SEVERE WEATHER RISK: SLIGHT
TROPICAL STORM FORMATION: PROBABLE
ALL forecasts contained on this site, are based on my analysis and knowledge of various forecast tools, including information contained in NHC products, and are not copies from any other entity.
*NOTE: In the TROPICAL STORM FORMATION line above, probabilities are for during the next 5 day period. My personal probability will be listed as either NONE or PROBABLE. Once NHC products become available, then the appropriate probability and percentage will be used.
I will be focusing mainly on the tropics from here on out, as preforming analysis for both severe weather and the tropics is very time consuming, and I will be working with time constraints due in part to my prat time employment. Please refer to the link for the Storm Prediction Center in the box at the top of the page, just below the Hurricane Hunter graphics.
Good day everyone!
Tomorrow, or midnight tonight, will officially begin the 2015 Atlantic Hurricane Season. Thus far, we have already had one named system…ANA, which began as a sub-tropical low, and did transition to a bona fide tropical storm. In my tropical forecasts, following below the severe weather and tropical storm probs, I will list total storms, hurricanes, and U.S. landfalls. Thus far, we are at 1 named storm, 0 hurricanes, and 1 U.S. landfall.
Once again, based on my previous pre-season analysis…we know by now we are in a decent El Nino pattern, and the MDR in the Atlantic is much cooler based on current SST Anomalies. In short, given that El Nino increases wind shear over the Caribbean Sea and portions of the Atlantic MDR, and with SST Anomalies not really supporting Cape Verde development thus far, along with various other factors previously mentioned, I am looking for a below average season.
Based on my analysis of the most recent forecast update regarding the onset of an El Nino episode, I have come up with 5 analog years in reference to the ONI (Oceanic Nino Index) that closely resemble the “forecast trend” vice actual ONI Value, albeit a couple of the analog year values are close. These analog years are 1957, 1972, 1982, 1991, and 1997.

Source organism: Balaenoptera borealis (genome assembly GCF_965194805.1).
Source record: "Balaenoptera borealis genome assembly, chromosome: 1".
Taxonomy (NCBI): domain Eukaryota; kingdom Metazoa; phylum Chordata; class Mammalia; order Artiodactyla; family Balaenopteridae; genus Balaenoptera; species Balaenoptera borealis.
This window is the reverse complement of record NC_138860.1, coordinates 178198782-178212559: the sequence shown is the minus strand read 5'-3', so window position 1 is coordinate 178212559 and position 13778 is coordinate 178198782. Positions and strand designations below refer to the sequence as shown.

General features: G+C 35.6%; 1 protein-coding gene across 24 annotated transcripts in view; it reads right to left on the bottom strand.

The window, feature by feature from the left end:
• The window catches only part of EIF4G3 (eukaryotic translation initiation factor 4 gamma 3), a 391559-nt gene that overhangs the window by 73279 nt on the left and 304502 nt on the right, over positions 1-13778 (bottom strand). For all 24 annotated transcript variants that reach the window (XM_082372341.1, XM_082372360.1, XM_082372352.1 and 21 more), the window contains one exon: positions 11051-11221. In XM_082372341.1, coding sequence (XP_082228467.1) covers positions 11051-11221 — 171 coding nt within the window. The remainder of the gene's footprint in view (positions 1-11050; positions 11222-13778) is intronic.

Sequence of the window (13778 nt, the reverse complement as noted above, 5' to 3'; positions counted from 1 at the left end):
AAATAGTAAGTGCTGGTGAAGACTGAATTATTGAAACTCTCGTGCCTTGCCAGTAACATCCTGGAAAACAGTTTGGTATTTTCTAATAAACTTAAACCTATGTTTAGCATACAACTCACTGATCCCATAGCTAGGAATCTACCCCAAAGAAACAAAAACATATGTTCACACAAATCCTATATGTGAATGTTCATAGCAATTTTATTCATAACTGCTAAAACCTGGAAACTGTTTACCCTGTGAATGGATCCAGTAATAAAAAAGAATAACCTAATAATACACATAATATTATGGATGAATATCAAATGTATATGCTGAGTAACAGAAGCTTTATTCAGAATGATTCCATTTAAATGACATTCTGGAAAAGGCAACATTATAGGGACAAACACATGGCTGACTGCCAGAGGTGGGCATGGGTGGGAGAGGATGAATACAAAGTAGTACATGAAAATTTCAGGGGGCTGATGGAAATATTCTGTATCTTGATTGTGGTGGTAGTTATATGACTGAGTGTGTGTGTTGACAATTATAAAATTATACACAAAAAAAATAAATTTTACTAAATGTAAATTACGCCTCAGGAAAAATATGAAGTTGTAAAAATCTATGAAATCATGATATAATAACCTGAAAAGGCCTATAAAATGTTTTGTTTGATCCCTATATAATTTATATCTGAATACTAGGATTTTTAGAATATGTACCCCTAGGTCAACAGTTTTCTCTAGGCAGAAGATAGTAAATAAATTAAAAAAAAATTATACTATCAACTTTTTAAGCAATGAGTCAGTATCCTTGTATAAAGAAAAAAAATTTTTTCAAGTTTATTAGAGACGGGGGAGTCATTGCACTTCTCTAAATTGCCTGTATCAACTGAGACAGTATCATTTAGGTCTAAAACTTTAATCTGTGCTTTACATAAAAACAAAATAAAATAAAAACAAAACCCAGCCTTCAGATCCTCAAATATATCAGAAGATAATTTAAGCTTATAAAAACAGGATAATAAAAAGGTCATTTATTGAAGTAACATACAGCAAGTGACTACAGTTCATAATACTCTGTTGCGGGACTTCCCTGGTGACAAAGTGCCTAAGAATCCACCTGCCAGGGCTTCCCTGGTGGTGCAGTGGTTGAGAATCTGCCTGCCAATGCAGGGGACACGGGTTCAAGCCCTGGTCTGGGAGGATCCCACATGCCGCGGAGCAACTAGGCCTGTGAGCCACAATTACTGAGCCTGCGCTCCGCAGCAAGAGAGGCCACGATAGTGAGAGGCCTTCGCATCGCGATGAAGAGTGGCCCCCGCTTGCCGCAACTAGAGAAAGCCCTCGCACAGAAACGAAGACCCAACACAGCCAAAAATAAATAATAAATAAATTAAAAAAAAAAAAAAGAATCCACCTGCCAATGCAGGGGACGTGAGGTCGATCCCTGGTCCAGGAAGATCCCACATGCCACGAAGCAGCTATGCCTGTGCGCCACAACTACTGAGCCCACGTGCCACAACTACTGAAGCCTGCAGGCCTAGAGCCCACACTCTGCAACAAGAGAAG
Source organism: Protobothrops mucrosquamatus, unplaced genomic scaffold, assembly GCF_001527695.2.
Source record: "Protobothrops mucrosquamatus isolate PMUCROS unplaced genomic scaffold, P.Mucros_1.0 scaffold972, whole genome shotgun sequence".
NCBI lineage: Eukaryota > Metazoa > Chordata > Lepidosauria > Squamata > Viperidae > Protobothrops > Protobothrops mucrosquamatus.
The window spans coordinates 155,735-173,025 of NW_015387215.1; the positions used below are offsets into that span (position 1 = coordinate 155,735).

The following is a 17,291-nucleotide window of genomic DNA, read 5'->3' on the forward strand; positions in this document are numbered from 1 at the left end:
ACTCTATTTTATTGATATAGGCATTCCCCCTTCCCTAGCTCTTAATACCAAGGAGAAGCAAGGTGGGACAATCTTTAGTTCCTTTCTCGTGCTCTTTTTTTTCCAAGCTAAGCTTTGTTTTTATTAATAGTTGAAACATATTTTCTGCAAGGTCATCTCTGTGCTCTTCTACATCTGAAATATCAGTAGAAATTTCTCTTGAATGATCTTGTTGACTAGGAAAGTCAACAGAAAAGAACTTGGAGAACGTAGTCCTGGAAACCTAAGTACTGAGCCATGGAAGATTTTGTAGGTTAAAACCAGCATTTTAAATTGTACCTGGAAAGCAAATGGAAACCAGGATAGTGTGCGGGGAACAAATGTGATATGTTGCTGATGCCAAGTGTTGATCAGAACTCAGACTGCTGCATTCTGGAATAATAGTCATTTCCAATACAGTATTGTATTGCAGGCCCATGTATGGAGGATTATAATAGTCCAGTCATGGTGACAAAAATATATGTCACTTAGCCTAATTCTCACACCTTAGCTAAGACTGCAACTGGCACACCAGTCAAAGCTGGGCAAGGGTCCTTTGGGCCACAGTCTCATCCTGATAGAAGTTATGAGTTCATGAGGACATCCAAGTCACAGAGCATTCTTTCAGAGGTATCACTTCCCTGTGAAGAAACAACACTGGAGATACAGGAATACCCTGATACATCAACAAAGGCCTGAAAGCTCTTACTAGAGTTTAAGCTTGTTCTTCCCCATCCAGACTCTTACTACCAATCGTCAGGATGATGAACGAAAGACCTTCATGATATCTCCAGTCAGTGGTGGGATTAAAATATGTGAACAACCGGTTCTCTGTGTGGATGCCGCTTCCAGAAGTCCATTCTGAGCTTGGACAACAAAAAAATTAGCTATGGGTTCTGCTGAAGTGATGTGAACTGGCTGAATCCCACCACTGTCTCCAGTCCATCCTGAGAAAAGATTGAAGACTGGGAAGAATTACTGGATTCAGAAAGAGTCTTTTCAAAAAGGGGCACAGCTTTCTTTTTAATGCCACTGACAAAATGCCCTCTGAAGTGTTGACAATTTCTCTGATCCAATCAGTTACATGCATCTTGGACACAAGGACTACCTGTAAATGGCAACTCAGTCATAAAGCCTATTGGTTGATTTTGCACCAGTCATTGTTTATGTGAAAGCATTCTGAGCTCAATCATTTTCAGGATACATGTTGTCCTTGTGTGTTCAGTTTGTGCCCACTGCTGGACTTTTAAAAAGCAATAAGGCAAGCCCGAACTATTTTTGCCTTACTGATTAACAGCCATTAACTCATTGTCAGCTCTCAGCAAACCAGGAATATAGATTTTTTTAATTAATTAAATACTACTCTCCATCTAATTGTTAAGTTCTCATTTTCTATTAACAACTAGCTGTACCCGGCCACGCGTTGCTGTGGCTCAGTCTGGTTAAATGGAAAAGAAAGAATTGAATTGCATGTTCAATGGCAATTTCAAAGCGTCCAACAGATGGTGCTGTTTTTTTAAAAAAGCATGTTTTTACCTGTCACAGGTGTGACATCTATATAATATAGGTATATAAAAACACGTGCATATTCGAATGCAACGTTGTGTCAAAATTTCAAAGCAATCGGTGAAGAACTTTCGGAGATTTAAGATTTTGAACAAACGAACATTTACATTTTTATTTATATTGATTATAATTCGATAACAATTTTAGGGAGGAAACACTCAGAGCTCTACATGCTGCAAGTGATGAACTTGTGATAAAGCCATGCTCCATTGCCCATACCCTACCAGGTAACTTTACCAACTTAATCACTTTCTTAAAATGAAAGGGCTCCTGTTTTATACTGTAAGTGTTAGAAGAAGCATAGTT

Based on the ONI analogs, we pretty much averaged a total of 8 Storms, 3 Hurricanes, and 1 Intense Hurricane. Based on data from 1968 – 2003 and 1981 – 2010 an average season has been said to have 11 – 12 Storms, 6 hurricanes, and 2 -3 Intense Hurricanes. The long term average of 100 years however was established at 10-6-2. After doing some averaging and dividing, I have come up with the following totals for the 2015 Hurricane Season:
TOTAL STORMS: 8 – 10
HURRICANES: 3 – 5
INTENSE HURRICANES: 1 – 2
Analysis this evening of global models one again indicates models picking up on a development ow low pressure, now forecast to initiate either in the Caribbean, south of western Cuba, to between the FL. Straits and Bahamas in about 96 – 120 hours. The only models at the moment not showing this are the ECMWF and the UKMET. The GFS, CMC, NAVGEM, FIM8, and FIM 9 models are all on board. Right now, the CMC appears to be the outlier in that it shows a 982 mb low, which equates to a high end tropical storm to Cat 1 Hurricane. A couple of items at the moment which lead me to believe it is the outlier, the current wind shear forecast is not optimal for this, and this forecast low will be associated and may even phase with a 500 mb trof or cutoff low.
Based on the recent Cyclone Phase Evolution diagrams, this could become subtropical should it develop, as the diagrams from both the GFS and CMC indicate this may attain a shallow warm core.
Based on analysis of the wind field of both FIM models, and the GFS at the moment, if development does in fact occur, we may only see a subtropical depression, to low end subtropical storm, with the strongest winds away from the center.
The wind shear forecast and upper level streamlines indicate the CMC with a more favorable upper level environment, but with both supporting a weaker storm solution. The streamlines indicate an upper level flow similar to what ANA encountered, but with stronger shear values.
GFS WIND SHEAR FORECAST
CMC WIND SHEAR FORECAST
The majority of the models keep this system offshore and eventually moving toward the NNE, with the CMC keeping it much closer to the coast. Right now, it appears this may be the correct solution, however until I can locate more forecast steering charts, I am at a hindrance with one chart from the PSU e-WALL site, with that being the GFS.
I have to work tomorrow, Wed. and Sat., so I will try to keep you updated in between, or when I am able to post.
Have a blessed day!
T. F. “STORM” WALSH III
GMCS, USCG (ret)
METEOROLOGIST / HURRICANE SPECIALIST / SEVERE WEATHER SPECIALIST MEMBER WEST CENTRAL FLORIDA AMS